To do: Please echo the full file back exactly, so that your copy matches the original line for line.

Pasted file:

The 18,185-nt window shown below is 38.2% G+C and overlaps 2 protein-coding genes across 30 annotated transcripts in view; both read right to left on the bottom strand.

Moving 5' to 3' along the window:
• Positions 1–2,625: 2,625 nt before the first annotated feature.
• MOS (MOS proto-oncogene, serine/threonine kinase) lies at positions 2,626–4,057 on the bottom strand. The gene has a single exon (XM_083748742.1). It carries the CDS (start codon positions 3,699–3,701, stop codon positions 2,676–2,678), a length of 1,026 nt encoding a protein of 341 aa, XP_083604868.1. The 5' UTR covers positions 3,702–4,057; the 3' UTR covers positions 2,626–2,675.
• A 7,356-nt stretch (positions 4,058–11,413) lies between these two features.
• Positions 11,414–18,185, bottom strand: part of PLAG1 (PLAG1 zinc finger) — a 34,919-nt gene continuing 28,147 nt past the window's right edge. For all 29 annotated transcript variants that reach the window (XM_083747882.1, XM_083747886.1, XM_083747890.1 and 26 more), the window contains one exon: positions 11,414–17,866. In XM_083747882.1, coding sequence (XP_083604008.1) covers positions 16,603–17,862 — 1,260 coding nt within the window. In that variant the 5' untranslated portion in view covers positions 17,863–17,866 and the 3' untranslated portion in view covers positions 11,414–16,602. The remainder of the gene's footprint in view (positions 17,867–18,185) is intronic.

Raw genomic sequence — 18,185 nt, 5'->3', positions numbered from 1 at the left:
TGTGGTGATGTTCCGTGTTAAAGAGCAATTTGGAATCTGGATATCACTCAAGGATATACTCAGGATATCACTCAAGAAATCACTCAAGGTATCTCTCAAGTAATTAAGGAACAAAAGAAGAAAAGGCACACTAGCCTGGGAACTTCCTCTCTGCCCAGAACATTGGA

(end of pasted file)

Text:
The 18,185-nt window shown below is 38.2% G+C and overlaps 2 protein-coding genes across 30 annotated transcripts in view; both read right to left on the bottom strand.

Moving 5' to 3' along the window:
• Positions 1–2,625: 2,625 nt before the first annotated feature.
• MOS (MOS proto-oncogene, serine/threonine kinase) lies at positions 2,626–4,057 on the bottom strand. The gene has a single exon (XM_083748742.1). It carries the CDS (start codon positions 3,699–3,701, stop codon positions 2,676–2,678), a length of 1,026 nt encoding a protein of 341 aa, XP_083604868.1. The 5' UTR covers positions 3,702–4,057; the 3' UTR covers positions 2,626–2,675.
• A 7,356-nt stretch (positions 4,058–11,413) lies between these two features.
• Positions 11,414–18,185, bottom strand: part of PLAG1 (PLAG1 zinc finger) — a 34,919-nt gene continuing 28,147 nt past the window's right edge. For all 29 annotated transcript variants that reach the window (XM_083747882.1, XM_083747886.1, XM_083747890.1 and 26 more), the window contains one exon: positions 11,414–17,866. In XM_083747882.1, coding sequence (XP_083604008.1) covers positions 16,603–17,862 — 1,260 coding nt within the window. In that variant the 5' untranslated portion in view covers positions 17,863–17,866 and the 3' untranslated portion in view covers positions 11,414–16,602. The remainder of the gene's footprint in view (positions 17,867–18,185) is intronic.

Raw genomic sequence — 18,185 nt, 5'->3', positions numbered from 1 at the left:
TGTGGTGATGTTCCGTGTTAAAGAGCAATTTGGAATCTGGATATCACTCAAGGATATACTCAGGATATCACTCAAGAAATCACTCAAGGTATCTCTCAAGTAATTAAGGAACAAAAGAAGAAAAGGCACACTAGCCTGGGAACTTCCTCTCTGCCCAGAACATTGGA